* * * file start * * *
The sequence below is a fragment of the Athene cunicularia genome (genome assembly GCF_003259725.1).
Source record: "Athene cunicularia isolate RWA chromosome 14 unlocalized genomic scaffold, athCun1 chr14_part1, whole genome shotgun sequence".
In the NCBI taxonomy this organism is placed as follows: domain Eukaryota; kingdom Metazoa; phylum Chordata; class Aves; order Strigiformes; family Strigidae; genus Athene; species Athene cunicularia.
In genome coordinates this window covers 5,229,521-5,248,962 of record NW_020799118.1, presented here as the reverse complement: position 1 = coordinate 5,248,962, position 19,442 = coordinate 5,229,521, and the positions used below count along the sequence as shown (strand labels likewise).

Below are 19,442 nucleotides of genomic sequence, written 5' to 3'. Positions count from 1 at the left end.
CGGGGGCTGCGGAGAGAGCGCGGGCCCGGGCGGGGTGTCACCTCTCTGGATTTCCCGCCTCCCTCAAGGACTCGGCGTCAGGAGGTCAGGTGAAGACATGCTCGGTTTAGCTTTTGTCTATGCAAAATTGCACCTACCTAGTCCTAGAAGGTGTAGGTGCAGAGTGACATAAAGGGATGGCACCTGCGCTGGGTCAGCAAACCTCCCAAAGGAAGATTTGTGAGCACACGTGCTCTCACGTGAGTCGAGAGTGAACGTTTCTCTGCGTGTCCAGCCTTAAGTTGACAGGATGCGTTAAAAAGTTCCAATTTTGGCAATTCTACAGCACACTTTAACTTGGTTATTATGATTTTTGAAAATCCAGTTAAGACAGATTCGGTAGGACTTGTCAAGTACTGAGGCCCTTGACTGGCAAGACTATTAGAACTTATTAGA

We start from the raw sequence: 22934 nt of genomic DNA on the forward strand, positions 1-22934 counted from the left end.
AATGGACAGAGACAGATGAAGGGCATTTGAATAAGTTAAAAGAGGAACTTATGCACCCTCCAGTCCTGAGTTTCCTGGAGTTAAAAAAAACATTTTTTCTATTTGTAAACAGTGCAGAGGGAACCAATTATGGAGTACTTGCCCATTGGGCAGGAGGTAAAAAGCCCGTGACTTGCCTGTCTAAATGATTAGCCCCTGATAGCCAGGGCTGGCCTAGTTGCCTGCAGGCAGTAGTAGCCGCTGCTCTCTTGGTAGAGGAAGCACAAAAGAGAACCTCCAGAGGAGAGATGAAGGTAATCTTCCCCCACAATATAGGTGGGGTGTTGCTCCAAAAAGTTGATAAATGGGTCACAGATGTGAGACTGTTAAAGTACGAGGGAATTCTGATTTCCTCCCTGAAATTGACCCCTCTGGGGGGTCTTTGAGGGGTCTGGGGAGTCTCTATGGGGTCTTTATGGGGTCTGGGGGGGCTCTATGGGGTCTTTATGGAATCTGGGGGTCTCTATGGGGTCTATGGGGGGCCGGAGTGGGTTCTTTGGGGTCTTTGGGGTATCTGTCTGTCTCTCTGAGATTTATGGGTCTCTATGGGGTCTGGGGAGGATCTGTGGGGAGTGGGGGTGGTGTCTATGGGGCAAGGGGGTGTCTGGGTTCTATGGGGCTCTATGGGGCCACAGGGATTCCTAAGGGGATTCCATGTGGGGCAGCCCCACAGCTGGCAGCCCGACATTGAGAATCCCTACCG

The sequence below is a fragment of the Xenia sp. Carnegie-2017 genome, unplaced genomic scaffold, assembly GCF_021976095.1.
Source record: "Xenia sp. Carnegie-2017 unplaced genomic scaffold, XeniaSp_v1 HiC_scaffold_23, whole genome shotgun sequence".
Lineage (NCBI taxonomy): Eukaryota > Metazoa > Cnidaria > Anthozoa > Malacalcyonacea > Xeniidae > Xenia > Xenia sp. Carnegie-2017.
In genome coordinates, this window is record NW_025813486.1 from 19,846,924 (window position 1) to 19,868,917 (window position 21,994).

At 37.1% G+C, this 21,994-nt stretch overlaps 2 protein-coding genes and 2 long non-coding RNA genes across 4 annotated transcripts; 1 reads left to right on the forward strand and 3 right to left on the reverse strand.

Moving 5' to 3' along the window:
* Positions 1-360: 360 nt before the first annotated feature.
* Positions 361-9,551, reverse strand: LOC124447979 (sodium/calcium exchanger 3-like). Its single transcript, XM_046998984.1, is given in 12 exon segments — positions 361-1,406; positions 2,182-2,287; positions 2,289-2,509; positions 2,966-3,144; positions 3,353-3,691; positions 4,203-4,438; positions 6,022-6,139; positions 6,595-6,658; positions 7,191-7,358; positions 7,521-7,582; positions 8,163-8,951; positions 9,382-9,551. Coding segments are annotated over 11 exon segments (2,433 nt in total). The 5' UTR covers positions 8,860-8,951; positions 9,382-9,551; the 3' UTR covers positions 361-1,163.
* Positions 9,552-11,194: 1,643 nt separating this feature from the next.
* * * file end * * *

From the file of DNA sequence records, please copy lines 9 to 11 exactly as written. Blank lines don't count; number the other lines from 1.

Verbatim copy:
The sequence below is a fragment of the Xenia sp. Carnegie-2017 genome, unplaced genomic scaffold, assembly GCF_021976095.1.
Source record: "Xenia sp. Carnegie-2017 unplaced genomic scaffold, XeniaSp_v1 HiC_scaffold_23, whole genome shotgun sequence".
Lineage (NCBI taxonomy): Eukaryota > Metazoa > Cnidaria > Anthozoa > Malacalcyonacea > Xeniidae > Xenia > Xenia sp. Carnegie-2017.